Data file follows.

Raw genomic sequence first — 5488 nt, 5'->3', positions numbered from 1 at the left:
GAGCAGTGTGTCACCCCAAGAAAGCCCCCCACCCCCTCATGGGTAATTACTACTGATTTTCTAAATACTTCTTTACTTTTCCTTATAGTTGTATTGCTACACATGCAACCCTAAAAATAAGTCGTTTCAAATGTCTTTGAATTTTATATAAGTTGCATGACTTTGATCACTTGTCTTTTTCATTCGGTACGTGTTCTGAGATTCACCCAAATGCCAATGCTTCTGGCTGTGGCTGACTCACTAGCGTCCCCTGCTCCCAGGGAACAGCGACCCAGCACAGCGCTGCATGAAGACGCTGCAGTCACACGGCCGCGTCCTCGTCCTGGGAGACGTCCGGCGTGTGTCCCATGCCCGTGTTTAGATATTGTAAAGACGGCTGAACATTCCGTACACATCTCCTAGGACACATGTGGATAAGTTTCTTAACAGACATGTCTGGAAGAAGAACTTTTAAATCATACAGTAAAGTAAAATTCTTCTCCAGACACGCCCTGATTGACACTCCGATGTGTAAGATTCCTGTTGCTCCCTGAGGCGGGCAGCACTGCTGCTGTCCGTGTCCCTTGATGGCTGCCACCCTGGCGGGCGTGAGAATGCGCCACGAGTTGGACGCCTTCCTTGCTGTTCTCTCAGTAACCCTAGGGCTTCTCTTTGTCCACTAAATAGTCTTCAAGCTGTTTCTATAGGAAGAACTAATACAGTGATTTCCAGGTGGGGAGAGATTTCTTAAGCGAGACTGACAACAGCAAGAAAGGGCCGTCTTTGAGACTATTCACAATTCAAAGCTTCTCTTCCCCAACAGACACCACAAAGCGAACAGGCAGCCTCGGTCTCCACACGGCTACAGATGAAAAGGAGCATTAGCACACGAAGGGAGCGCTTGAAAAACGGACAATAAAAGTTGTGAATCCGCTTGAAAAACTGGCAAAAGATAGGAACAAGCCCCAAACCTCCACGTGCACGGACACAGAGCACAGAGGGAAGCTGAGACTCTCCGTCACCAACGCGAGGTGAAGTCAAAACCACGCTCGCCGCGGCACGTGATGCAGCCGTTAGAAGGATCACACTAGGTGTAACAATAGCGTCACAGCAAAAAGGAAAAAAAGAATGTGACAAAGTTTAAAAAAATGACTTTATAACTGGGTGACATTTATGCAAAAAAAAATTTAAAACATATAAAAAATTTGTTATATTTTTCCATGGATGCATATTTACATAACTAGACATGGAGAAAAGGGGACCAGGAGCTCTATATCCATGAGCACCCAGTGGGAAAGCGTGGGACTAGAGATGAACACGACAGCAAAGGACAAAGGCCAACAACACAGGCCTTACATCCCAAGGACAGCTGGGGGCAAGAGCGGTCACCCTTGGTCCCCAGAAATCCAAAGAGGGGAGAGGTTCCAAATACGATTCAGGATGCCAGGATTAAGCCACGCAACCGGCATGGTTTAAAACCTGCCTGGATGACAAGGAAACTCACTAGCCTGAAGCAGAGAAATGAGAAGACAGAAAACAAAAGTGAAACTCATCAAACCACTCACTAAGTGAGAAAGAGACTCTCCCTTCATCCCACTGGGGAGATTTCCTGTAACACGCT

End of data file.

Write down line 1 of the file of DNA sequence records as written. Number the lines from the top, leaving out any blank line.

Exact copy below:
Raw genomic sequence first — 5488 nt, 5'->3', positions numbered from 1 at the left: